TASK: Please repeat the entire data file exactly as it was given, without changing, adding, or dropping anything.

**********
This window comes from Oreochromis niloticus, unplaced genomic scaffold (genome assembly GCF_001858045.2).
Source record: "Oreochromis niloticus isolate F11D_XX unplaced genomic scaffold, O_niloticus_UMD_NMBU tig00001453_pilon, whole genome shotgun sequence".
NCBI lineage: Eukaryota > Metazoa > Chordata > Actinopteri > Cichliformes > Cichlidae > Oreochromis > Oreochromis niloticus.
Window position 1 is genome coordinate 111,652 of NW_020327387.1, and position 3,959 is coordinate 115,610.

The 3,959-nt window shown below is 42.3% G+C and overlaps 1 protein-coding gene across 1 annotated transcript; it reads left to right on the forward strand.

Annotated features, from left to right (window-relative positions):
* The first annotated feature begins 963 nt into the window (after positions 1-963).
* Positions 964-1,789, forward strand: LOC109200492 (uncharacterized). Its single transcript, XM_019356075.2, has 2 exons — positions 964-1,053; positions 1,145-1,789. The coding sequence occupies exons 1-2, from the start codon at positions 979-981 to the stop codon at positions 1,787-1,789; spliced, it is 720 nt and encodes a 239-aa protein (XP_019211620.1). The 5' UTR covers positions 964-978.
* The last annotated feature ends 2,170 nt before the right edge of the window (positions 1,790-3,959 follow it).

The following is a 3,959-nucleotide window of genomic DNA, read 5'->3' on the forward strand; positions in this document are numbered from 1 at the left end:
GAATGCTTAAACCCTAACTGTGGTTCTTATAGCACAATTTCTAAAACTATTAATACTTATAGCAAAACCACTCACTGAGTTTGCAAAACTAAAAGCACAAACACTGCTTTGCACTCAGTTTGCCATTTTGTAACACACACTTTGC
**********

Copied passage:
This window comes from Oreochromis niloticus, unplaced genomic scaffold (genome assembly GCF_001858045.2).
Source record: "Oreochromis niloticus isolate F11D_XX unplaced genomic scaffold, O_niloticus_UMD_NMBU tig00001453_pilon, whole genome shotgun sequence".
NCBI lineage: Eukaryota > Metazoa > Chordata > Actinopteri > Cichliformes > Cichlidae > Oreochromis > Oreochromis niloticus.
Window position 1 is genome coordinate 111,652 of NW_020327387.1, and position 3,959 is coordinate 115,610.

The 3,959-nt window shown below is 42.3% G+C and overlaps 1 protein-coding gene across 1 annotated transcript; it reads left to right on the forward strand.

Annotated features, from left to right (window-relative positions):
* The first annotated feature begins 963 nt into the window (after positions 1-963).
* Positions 964-1,789, forward strand: LOC109200492 (uncharacterized). Its single transcript, XM_019356075.2, has 2 exons — positions 964-1,053; positions 1,145-1,789. The coding sequence occupies exons 1-2, from the start codon at positions 979-981 to the stop codon at positions 1,787-1,789; spliced, it is 720 nt and encodes a 239-aa protein (XP_019211620.1). The 5' UTR covers positions 964-978.
* The last annotated feature ends 2,170 nt before the right edge of the window (positions 1,790-3,959 follow it).

The following is a 3,959-nucleotide window of genomic DNA, read 5'->3' on the forward strand; positions in this document are numbered from 1 at the left end:
GAATGCTTAAACCCTAACTGTGGTTCTTATAGCACAATTTCTAAAACTATTAATACTTATAGCAAAACCACTCACTGAGTTTGCAAAACTAAAAGCACAAACACTGCTTTGCACTCAGTTTGCCATTTTGTAACACACACTTTGC